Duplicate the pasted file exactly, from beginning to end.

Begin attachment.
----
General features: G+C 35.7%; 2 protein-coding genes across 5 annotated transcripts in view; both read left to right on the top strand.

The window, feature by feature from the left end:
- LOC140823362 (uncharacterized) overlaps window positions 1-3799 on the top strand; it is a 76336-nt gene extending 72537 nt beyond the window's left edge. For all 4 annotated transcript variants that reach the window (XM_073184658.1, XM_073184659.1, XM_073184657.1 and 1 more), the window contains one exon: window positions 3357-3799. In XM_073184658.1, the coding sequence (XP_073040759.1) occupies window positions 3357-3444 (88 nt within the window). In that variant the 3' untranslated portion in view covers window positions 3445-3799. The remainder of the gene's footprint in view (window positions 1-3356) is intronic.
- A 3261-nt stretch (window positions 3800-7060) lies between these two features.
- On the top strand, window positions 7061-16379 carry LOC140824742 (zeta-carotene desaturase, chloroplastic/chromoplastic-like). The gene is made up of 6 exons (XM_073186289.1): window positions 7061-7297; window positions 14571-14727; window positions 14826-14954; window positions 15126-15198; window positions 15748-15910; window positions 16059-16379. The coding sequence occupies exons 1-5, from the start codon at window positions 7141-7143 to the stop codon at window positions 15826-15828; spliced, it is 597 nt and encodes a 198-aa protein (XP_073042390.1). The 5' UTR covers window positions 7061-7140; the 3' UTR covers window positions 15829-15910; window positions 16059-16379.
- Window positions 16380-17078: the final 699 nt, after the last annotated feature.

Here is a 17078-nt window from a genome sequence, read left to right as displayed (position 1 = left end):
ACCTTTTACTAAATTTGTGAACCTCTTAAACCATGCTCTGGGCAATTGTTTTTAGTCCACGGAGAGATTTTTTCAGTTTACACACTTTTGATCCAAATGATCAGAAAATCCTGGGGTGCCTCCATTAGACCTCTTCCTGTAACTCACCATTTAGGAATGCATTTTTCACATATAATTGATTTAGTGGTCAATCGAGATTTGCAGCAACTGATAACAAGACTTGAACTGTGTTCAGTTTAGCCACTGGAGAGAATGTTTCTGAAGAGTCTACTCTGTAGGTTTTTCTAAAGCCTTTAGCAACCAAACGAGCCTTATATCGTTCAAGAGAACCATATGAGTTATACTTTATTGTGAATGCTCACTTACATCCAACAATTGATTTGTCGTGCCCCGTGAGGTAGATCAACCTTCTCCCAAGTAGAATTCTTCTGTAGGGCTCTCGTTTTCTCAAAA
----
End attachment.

General features: G+C 35.7%; 2 protein-coding genes across 5 annotated transcripts in view; both read left to right on the top strand.

The window, feature by feature from the left end:
- LOC140823362 (uncharacterized) overlaps window positions 1-3799 on the top strand; it is a 76336-nt gene extending 72537 nt beyond the window's left edge. For all 4 annotated transcript variants that reach the window (XM_073184658.1, XM_073184659.1, XM_073184657.1 and 1 more), the window contains one exon: window positions 3357-3799. In XM_073184658.1, the coding sequence (XP_073040759.1) occupies window positions 3357-3444 (88 nt within the window). In that variant the 3' untranslated portion in view covers window positions 3445-3799. The remainder of the gene's footprint in view (window positions 1-3356) is intronic.
- A 3261-nt stretch (window positions 3800-7060) lies between these two features.
- On the top strand, window positions 7061-16379 carry LOC140824742 (zeta-carotene desaturase, chloroplastic/chromoplastic-like). The gene is made up of 6 exons (XM_073186289.1): window positions 7061-7297; window positions 14571-14727; window positions 14826-14954; window positions 15126-15198; window positions 15748-15910; window positions 16059-16379. The coding sequence occupies exons 1-5, from the start codon at window positions 7141-7143 to the stop codon at window positions 15826-15828; spliced, it is 597 nt and encodes a 198-aa protein (XP_073042390.1). The 5' UTR covers window positions 7061-7140; the 3' UTR covers window positions 15829-15910; window positions 16059-16379.
- Window positions 16380-17078: the final 699 nt, after the last annotated feature.

Here is a 17078-nt window from a genome sequence, read left to right as displayed (position 1 = left end):
ACCTTTTACTAAATTTGTGAACCTCTTAAACCATGCTCTGGGCAATTGTTTTTAGTCCACGGAGAGATTTTTTCAGTTTACACACTTTTGATCCAAATGATCAGAAAATCCTGGGGTGCCTCCATTAGACCTCTTCCTGTAACTCACCATTTAGGAATGCATTTTTCACATATAATTGATTTAGTGGTCAATCGAGATTTGCAGCAACTGATAACAAGACTTGAACTGTGTTCAGTTTAGCCACTGGAGAGAATGTTTCTGAAGAGTCTACTCTGTAGGTTTTTCTAAAGCCTTTAGCAACCAAACGAGCCTTATATCGTTCAAGAGAACCATATGAGTTATACTTTATTGTGAATGCTCACTTACATCCAACAATTGATTTGTCGTGCCCCGTGAGGTAGATCAACCTTCTCCCAAGTAGAATTCTTCTGTAGGGCTCTCGTTTTCTCAAAA